Grantham Labour group calls for Thatcher statue in town
Labour councillors want cross-party support for a statue of former Conservative Prime Minister Margaret Thatcher in her home town, Grantham.
The proposal is part of a plan to boost local tourism, they said.
The Conservative-majority South Kesteven council in Lincolnshire voted against the move on Friday.
Tory councillor Bob Adams said it was the "express wish of Baroness Thatcher that a statue not be erected" in the town.
Labour leader Charmaine Morgan said they wanted a statue in an appropriate place, with historical context.
She said the proposal would be discussed further in a meeting on Monday.
Ms Morgan said many women felt they wanted something to commemorate the UK's first female prime minister.
"This is very much local councils feeling very strongly that we should be putting aside our party politics for a moment, and we should be recognising it is an opportunity to bring revenue into our town.
"But that doesn't mean we accept [she] should be lauded", she said.
Mr Adams said plans were already in hand for a feature which would commemorate Lady Thatcher's life.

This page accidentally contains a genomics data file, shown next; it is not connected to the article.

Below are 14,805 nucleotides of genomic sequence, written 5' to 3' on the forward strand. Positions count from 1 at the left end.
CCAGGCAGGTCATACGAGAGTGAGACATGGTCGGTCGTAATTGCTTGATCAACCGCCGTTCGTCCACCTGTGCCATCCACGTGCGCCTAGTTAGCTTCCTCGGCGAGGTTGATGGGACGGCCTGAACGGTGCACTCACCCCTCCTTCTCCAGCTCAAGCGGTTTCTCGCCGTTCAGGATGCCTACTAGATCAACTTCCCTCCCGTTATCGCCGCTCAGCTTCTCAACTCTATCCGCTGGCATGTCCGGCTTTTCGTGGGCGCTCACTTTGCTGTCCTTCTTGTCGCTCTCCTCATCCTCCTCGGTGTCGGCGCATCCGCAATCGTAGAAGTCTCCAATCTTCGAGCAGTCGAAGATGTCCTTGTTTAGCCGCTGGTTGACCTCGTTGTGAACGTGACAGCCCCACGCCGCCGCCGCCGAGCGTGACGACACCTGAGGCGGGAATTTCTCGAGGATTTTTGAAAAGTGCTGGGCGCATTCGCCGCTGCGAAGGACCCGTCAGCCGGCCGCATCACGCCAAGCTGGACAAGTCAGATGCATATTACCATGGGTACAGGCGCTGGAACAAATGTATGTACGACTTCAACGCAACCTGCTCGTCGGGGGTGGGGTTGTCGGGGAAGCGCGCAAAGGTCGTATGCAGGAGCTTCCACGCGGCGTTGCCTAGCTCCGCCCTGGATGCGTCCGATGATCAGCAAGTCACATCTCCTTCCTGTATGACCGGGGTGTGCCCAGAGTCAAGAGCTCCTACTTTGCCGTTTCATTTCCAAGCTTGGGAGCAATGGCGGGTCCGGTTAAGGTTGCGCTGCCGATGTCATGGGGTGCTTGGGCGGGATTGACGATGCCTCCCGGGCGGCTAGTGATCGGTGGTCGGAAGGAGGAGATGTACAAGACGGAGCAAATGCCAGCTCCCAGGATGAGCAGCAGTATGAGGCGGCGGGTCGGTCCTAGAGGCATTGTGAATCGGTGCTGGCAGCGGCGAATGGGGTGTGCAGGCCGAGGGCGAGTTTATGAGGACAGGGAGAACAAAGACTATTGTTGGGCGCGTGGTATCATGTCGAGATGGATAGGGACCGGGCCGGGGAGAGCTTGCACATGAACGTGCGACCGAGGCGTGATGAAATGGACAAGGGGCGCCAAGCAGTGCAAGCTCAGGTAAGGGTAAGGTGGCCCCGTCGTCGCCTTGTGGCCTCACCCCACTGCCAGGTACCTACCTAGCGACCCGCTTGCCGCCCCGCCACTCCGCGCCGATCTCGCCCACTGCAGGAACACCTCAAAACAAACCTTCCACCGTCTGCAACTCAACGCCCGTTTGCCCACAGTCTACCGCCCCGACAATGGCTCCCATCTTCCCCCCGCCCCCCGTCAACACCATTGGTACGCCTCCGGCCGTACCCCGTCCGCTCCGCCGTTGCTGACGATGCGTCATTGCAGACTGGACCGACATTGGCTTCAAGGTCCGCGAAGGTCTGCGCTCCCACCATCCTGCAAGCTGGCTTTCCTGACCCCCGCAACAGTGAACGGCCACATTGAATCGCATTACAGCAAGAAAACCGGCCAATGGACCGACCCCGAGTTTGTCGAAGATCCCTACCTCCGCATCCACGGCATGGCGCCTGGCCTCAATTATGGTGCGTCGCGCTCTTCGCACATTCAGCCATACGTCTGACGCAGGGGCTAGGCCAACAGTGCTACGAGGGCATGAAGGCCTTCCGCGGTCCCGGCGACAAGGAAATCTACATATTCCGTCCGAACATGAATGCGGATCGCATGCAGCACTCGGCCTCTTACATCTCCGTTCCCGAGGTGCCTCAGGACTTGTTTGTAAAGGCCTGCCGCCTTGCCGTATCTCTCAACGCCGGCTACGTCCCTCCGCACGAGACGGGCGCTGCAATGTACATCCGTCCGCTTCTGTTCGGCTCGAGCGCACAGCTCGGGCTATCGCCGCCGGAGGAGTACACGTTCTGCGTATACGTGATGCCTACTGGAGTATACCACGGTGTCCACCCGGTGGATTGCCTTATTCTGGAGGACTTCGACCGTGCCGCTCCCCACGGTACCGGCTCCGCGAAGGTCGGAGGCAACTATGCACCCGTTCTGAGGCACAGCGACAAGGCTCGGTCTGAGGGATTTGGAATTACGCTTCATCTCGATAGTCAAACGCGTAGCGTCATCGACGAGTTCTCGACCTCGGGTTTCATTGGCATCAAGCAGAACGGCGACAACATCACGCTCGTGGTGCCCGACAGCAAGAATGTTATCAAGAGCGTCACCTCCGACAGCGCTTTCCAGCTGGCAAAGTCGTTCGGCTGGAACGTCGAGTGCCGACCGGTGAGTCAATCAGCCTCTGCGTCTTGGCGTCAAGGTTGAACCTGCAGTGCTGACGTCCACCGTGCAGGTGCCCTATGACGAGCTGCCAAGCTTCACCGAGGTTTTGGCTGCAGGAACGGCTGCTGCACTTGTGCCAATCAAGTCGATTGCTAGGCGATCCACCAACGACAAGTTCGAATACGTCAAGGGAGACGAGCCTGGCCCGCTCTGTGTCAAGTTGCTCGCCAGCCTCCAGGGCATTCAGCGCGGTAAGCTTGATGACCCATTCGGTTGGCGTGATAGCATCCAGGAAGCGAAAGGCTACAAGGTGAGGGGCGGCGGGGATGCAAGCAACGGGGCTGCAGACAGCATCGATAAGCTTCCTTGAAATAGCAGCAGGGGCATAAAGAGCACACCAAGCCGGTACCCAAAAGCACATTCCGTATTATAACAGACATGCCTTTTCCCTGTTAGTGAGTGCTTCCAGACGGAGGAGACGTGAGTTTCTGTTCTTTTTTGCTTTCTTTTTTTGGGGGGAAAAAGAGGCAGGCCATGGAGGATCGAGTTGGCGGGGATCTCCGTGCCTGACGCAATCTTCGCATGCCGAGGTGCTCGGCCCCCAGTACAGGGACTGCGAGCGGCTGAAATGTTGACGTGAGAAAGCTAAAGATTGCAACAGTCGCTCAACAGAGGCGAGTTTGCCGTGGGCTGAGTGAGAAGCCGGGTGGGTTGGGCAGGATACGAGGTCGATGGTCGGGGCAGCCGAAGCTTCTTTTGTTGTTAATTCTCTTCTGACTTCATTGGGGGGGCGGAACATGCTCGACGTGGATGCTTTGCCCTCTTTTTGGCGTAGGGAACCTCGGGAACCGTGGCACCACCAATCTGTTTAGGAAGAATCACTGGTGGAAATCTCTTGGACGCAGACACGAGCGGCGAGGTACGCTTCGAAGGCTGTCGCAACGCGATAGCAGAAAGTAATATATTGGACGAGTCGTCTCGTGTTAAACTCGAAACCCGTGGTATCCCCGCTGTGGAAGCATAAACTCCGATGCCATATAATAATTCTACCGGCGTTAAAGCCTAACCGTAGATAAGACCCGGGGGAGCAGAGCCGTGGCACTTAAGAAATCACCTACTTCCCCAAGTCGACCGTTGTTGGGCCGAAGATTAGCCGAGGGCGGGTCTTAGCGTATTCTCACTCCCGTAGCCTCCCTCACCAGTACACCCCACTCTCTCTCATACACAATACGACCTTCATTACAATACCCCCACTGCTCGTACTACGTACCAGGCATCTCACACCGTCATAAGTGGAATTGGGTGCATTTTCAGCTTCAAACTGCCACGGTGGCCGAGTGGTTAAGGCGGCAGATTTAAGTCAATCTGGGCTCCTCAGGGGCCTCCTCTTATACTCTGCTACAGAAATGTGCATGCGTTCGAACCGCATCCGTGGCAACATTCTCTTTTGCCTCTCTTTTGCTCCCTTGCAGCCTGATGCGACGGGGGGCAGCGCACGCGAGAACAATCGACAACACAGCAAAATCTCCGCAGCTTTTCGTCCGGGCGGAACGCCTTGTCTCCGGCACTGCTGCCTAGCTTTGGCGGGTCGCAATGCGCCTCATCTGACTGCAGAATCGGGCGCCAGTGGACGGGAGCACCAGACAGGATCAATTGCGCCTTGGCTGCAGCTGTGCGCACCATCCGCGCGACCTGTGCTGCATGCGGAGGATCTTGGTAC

He described the current debate as "unseemly" while Lady Thatcher was still alive, and said the feature would not be a statue.
In February, Grantham Museum manager Jayne Robb was suspended for "erroneously" claiming the museum been offered a white marble statue of Margaret Thatcher, which was unveiled by the former prime minister in 2002.
The statue was decapitated in the same year at Guildhall Art Gallery, but later restored and put in storage at the House of Commons.
At present lady Thatcher is commemorated with a small plaque outside her father's former grocery shop in Grantham and with some exhibits inside Grantham Museum.
The 87-year-old has suffered from ill health in recent years and after a series of minor strokes in 2002 was advised by doctors to stop making public speeches.
She was the UK's first female prime minister and served three terms in that post, between 1979 and 1990.